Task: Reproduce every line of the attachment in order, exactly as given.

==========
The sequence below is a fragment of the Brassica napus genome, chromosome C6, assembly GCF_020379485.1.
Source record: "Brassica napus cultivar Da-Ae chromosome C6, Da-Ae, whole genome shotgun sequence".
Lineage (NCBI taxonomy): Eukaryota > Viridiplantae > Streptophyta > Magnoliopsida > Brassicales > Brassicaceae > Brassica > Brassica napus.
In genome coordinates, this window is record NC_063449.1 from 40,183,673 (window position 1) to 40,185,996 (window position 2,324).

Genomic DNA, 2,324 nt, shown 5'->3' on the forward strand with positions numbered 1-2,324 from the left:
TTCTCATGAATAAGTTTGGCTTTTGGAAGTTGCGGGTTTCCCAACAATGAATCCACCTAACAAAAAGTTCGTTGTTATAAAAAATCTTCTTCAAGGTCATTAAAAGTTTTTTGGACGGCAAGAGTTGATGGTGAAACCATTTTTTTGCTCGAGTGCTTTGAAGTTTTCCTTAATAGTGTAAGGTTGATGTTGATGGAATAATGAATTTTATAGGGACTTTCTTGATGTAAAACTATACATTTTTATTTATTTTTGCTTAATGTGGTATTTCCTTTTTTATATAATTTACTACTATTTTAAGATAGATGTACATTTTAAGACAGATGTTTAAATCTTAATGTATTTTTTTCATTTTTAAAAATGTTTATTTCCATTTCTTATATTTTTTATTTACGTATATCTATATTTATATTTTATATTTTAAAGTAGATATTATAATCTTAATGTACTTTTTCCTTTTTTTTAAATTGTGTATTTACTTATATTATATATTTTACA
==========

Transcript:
The sequence below is a fragment of the Brassica napus genome, chromosome C6, assembly GCF_020379485.1.
Source record: "Brassica napus cultivar Da-Ae chromosome C6, Da-Ae, whole genome shotgun sequence".
Lineage (NCBI taxonomy): Eukaryota > Viridiplantae > Streptophyta > Magnoliopsida > Brassicales > Brassicaceae > Brassica > Brassica napus.
In genome coordinates, this window is record NC_063449.1 from 40,183,673 (window position 1) to 40,185,996 (window position 2,324).

Genomic DNA, 2,324 nt, shown 5'->3' on the forward strand with positions numbered 1-2,324 from the left:
TTCTCATGAATAAGTTTGGCTTTTGGAAGTTGCGGGTTTCCCAACAATGAATCCACCTAACAAAAAGTTCGTTGTTATAAAAAATCTTCTTCAAGGTCATTAAAAGTTTTTTGGACGGCAAGAGTTGATGGTGAAACCATTTTTTTGCTCGAGTGCTTTGAAGTTTTCCTTAATAGTGTAAGGTTGATGTTGATGGAATAATGAATTTTATAGGGACTTTCTTGATGTAAAACTATACATTTTTATTTATTTTTGCTTAATGTGGTATTTCCTTTTTTATATAATTTACTACTATTTTAAGATAGATGTACATTTTAAGACAGATGTTTAAATCTTAATGTATTTTTTTCATTTTTAAAAATGTTTATTTCCATTTCTTATATTTTTTATTTACGTATATCTATATTTATATTTTATATTTTAAAGTAGATATTATAATCTTAATGTACTTTTTCCTTTTTTTTAAATTGTGTATTTACTTATATTATATATTTTACA